Can Europe be a real player in advanced computer chips?

Disruptions caused by natural disasters, accidents, infrastructure failures, cyberattacks and geopolitical tensions expose the fragility of a chip supply chain that puts every sector of the EU economy at risk of disruption

By Jon Van Housen and Mariella Radaelli

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Published: Wed 21 Dec 2022, 7:24 PM

In the mid-19th century, Europe was the cutting edge for a new technology that would transform civilization – steam power. Use of steam locomotives and industrial engines would bring the world closer, open up new continents and possibilities, and enable people to discover, inhabit and harness lands across the four corners of the Earth.

Similar to the steam engine, the computer chip of today, as the semiconductor is generally known, is among general purpose technologies that have revolutionized progress and economic growth. Like steam power of old, computer chips have an astounding range of uses. They are so ubiquitous in our modern world they are in almost everything that performs a function.

And the tiny chip is impressive on many levels. Semiconductor technology is so profound it stretches from the atomic-scale world to global geopolitical challenges, a reach made particularly obvious by the Covid-19 pandemic that exposed how long the chip supply chain is. An unprecedented shortage of computer chips since late 2020 has created a bottleneck that damaged industries and caused prices on many items to soar.

In 2021, the semiconductor industry surpassed the trillion chip mark for the first time as output reached 1.1 trillion chips, or about 140 for every person on Earth. The global chip market was then worth $614 billion, up 25 per cent over the previous year. A smartphone incorporates around 160 different chips, while hybrid electric cars employ up to 3,500. Analysts estimate that the market could reach a value of $1 trillion in 2030.

The extreme complexity of the global supply chain exposes it to a wide range of potential disruptions. It is a fragile arrangement with a high level of geographic concentration and specialization, an interdependence between suppliers and is staggeringly capital-intensive – a fabrication facility for advanced logic and memory chips costs around $20 billion.

A large semiconductor firm may rely on as many as 16,000 suppliers worldwide through a global supply chain that has more than 50 potential chokepoints where one region holds more than 65 per cent of the global market share.

Disruptions caused by natural disasters, accidents, infrastructure failures, cyberattacks and geopolitical tensions expose the fragility of a chip supply chain that puts every sector of the EU economy at risk of disruption.

And unlike innovations of yore, Europe badly lags in production of the crucial core component. In an attempt to catch up, the European Commission, the EU’s executive and administrative body, has announced plans to invest 43 billion euros in an effort to lure computer chipmakers to set up factories, joining the global race for production and control of the crucial technology.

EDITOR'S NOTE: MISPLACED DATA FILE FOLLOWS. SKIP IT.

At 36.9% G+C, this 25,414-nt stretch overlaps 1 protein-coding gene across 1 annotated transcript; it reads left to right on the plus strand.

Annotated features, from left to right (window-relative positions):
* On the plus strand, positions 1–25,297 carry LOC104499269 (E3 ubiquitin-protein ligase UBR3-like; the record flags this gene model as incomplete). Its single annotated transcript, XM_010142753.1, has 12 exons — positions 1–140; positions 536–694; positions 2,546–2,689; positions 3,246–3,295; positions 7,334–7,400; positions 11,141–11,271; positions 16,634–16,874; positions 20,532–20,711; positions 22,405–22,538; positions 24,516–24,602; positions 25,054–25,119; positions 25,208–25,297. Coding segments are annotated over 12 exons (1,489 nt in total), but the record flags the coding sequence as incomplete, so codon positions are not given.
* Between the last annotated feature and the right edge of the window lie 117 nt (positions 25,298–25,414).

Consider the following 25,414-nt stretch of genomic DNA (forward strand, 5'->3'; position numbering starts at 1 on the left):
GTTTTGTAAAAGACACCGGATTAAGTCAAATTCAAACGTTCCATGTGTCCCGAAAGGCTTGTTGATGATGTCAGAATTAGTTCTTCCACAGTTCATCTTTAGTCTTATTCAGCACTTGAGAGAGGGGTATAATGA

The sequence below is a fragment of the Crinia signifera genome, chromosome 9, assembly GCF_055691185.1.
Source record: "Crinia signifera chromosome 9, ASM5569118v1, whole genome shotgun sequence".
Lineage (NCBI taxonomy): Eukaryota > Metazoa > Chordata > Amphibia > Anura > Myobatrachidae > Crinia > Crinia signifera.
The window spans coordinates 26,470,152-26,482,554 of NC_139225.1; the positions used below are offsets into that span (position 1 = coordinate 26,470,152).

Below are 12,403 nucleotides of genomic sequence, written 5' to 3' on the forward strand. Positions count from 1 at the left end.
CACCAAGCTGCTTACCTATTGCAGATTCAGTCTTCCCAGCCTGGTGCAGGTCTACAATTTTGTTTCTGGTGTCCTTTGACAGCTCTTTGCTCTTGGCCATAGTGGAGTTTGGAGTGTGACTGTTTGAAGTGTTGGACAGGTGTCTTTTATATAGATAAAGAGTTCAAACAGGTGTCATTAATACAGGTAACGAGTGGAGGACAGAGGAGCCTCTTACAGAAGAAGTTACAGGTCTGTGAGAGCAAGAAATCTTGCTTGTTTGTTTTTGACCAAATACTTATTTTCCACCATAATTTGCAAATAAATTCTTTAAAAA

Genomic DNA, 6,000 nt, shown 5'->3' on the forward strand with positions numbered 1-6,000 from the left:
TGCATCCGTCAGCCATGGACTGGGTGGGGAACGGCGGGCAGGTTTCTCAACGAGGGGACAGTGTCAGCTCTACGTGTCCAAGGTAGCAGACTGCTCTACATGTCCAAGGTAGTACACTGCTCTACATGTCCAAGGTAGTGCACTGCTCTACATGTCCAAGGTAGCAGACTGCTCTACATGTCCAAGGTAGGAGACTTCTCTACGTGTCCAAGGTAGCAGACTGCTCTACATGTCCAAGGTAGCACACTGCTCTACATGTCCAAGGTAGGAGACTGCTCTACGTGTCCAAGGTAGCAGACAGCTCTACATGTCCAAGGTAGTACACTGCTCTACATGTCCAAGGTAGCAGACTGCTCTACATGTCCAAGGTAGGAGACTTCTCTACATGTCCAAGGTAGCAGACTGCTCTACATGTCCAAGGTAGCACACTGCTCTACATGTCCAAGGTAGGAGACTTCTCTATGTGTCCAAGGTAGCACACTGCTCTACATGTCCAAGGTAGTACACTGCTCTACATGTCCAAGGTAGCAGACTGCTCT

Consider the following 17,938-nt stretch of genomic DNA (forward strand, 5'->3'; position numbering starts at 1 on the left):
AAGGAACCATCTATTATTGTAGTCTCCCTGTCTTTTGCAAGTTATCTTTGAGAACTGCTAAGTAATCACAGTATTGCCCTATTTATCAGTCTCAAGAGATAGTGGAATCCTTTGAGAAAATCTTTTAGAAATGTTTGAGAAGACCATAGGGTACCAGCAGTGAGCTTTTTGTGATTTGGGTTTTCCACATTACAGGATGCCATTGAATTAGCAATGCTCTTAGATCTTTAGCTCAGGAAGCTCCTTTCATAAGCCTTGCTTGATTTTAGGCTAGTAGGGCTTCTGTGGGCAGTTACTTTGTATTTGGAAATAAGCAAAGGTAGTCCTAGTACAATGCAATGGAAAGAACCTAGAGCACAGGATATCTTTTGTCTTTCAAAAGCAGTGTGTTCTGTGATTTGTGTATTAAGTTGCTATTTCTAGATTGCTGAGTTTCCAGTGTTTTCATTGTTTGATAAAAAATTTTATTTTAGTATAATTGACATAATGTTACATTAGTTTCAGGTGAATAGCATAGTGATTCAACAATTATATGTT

And the bloc has some surprising advantages, including the Dutch firm ASML, which has the worldwide monopoly on extreme ultraviolet lithography machines required to make advanced chips.

Another global giant in the field is Carl Zeiss in Germany, the only manufacturer of the mirrors and lenses used in the world’s most advanced chipmaking equipment. Its ultra-precise mirrors and lenses are so accurate that they are 200 times more precise than telescopes used in outer space.

Europe also has one of the world’s top research hubs at IMEC, a nanotechnology research center outside Brussels that is used by the most advanced chipmakers to build prototypes.

Responding to the European Commission’s outreach, US chip giant Intel has pledged an initial investment of 33 billion euros in the bloc including 17 billion for a sprawling facility in Germany. European chipmakers STMicroelectronics and Infineon are also expanding their facilities, while the bloc’s effort is also trying to attract a facility by Taiwan Semiconductor Manufacturing Co, the world’s largest contract chipmaker with more than 50 per cent of the global market.

Brussels hopes to double the EU’s share of the global semiconductor market from less than 10 per cent today to 20 per cent by 2030.

But in the race to develop more powerful chips that pack more into tiny spaces, the decline of Europe’s mobile phone industry had left the continent without obvious customers for such advanced chips.

There are no chip designers in Europe who work in 7 nanometer and below levels while the current global leaders are exploring possibilities in the 3 nanometer range. None of the world’s top 10 chip designers are based in Europe.

Of the 80 or so new chip facilities to be built between 2021 and 2025, 10 will be built in Europe compared with 14 in the US and 21 in Taiwan, according to industry groups.

When Ursula von der Leyen became president of the European Commission in 2019, one of her signature programs was entitled “A Europe Fit for the Digital Age”. With most global Internet companies based in the US and hardware production centered in Asia, it was clear Europe was then simply a consumer of digital products from other regions, leaving it vulnerable to the vagaries of foreign laws and international relations.

Whether it can become a truly global player remains to be seen, but Europe certainly has the intellectual and financial firepower needed. What remains to be shown is its stubborn determination in action over the long haul.

- Jon Van Housen and Mariella Radaelli are international veteran journalists based in Italy


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